The International Association of Rehabilitation Professionals and the International Academy of Life Care Planners helps to develop curriculums, and basic standards of practice in an annual summit. More recently, the American Academy of Physician Life Care Planners is a professional organization of board certified physicians and other qualified clinical and forensic professionals dedicated to the practice and the advancement of life care planning. This organization whose inaugural meeting was in 2016 is committed to the advancement of life care planning methodology, standards of practice, research and publication, and training and education of qualified physicians. This author had the pleasure of attending the inaugural conference in San Antonio, Texas in 2016 where like-minded physician and other professionals met for the very first time.

While certification for a physiatrist life care planner is not a requirement, it is encouraged that a physiatrist life care planner obtain the necessary training regarding methodology, and standards of practice so as to be maximally effective. Currently the International Commission on Health Care is the body that governs certification.

A Life Care Plan Will Provide You Answers

In summary, an individual who has sustained a spinal cord injury is likely to benefit greatly from a well written life care plan, particularly one written by a physiatrist life care planner. By providing a road map for necessary care, and communicating the source and cost for such care, everyone involved benefits and better decision can then be made.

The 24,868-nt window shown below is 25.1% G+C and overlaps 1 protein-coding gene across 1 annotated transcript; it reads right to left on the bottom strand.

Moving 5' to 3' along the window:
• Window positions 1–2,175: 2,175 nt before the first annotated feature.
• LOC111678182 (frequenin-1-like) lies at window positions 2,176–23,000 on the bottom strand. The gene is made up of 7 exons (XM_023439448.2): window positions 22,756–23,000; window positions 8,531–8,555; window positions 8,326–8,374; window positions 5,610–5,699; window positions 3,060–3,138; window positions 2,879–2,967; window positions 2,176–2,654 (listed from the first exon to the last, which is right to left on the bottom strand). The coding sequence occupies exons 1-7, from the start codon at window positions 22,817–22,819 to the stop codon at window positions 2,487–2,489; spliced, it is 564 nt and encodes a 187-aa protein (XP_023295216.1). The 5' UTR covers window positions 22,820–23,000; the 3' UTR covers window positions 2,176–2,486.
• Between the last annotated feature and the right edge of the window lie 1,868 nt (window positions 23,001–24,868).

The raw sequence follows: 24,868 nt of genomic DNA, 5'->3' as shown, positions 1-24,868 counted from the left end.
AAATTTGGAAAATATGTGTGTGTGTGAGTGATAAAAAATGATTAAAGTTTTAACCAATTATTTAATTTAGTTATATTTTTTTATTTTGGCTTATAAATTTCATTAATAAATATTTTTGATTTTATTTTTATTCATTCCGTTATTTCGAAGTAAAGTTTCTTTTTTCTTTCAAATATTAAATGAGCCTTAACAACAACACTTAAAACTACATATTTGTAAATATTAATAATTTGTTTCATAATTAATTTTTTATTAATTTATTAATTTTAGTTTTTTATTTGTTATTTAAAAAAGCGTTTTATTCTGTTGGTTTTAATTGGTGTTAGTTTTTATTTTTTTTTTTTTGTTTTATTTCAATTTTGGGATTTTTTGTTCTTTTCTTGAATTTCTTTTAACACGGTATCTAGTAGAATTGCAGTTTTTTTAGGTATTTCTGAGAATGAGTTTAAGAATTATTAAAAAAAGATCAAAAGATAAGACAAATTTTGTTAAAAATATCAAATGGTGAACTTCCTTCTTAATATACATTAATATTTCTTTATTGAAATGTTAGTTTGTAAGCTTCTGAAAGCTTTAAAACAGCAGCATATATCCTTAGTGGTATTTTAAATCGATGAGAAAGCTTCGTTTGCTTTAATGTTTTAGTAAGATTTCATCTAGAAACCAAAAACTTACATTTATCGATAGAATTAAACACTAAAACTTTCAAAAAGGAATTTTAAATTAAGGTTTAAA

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This information was written for SpinalCord.com by Dr. Santo Steven Bifulco

More about the author:

Dr. Santo Steven Bifulco is a Physical Medicine and Rehabilitation, and Pain Medicine specialist at Bifulco Medical Group. He has practiced medicine in Florida since 1990. Dr. BiFulco is a licensed physician in the State of Florida; he is certified in Interventional Pain Management and Radio-Frequency and Intra-Discal Therapies by Pain Management Training Seminars, and he is licensed by the United States Drug Enforcement Agency. Dr. BiFulco’s professional career includes decades of clinical practice treating patients with all manners of chronic and catastrophic injuries and illnesses. In addition, Dr. BiFulco has occupied numerous medical directorships and medically-oriented advisorship positions. As a medical professional, Dr. BiFulco founded and managed many successful clinical practices and medical centers.